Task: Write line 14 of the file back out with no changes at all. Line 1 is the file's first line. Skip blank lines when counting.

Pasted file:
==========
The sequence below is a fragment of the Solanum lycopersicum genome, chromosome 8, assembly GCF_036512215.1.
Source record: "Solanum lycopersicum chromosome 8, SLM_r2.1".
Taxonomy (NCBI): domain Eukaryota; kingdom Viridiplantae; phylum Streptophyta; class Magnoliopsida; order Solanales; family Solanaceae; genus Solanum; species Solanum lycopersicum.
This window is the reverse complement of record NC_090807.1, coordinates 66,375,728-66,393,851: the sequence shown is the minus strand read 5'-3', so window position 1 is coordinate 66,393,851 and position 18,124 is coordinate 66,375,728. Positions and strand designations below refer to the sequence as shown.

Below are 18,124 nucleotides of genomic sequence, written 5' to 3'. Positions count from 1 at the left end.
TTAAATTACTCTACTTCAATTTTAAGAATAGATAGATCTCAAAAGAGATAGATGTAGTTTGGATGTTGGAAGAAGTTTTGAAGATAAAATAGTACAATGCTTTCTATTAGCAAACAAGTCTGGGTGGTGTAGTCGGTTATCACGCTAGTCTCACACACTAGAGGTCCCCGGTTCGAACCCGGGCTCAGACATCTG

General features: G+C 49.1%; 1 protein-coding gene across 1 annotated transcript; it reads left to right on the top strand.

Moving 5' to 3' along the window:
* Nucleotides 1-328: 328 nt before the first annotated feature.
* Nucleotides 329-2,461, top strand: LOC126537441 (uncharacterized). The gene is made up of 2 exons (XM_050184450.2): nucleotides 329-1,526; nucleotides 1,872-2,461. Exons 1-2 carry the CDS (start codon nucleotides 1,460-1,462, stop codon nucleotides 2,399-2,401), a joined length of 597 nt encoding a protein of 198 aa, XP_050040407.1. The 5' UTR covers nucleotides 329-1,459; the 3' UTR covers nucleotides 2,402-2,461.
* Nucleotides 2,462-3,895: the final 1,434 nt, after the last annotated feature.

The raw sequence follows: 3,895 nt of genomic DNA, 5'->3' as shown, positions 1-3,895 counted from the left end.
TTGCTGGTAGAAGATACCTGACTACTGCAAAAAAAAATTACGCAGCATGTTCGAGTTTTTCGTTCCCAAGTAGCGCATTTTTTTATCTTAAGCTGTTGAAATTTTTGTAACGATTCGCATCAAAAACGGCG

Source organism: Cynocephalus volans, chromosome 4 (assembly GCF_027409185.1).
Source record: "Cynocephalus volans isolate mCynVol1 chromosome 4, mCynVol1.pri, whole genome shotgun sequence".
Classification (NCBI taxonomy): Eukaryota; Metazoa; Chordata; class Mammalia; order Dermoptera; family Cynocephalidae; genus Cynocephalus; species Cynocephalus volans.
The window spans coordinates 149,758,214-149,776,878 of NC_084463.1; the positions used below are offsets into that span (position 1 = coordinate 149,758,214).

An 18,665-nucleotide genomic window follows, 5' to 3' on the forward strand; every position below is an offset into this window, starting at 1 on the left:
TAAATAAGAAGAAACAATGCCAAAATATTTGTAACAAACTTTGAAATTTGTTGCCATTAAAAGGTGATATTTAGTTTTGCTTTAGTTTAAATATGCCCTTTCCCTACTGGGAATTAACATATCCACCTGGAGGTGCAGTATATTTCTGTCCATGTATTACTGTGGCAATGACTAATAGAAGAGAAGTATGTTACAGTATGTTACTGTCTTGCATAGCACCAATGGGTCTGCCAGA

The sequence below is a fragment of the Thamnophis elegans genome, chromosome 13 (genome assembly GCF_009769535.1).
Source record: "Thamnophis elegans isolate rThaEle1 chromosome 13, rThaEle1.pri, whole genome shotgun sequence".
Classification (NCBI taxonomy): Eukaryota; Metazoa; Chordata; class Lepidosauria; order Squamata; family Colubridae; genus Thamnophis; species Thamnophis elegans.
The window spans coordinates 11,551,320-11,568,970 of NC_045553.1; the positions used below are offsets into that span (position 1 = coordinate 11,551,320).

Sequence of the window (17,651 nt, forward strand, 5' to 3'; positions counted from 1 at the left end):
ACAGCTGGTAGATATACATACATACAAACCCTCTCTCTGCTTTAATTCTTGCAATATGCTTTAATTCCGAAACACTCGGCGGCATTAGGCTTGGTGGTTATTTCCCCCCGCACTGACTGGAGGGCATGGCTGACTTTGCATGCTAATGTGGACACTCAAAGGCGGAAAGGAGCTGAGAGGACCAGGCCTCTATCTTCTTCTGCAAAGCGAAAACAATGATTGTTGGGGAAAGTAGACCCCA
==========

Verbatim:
Source organism: Cynocephalus volans, chromosome 4 (assembly GCF_027409185.1).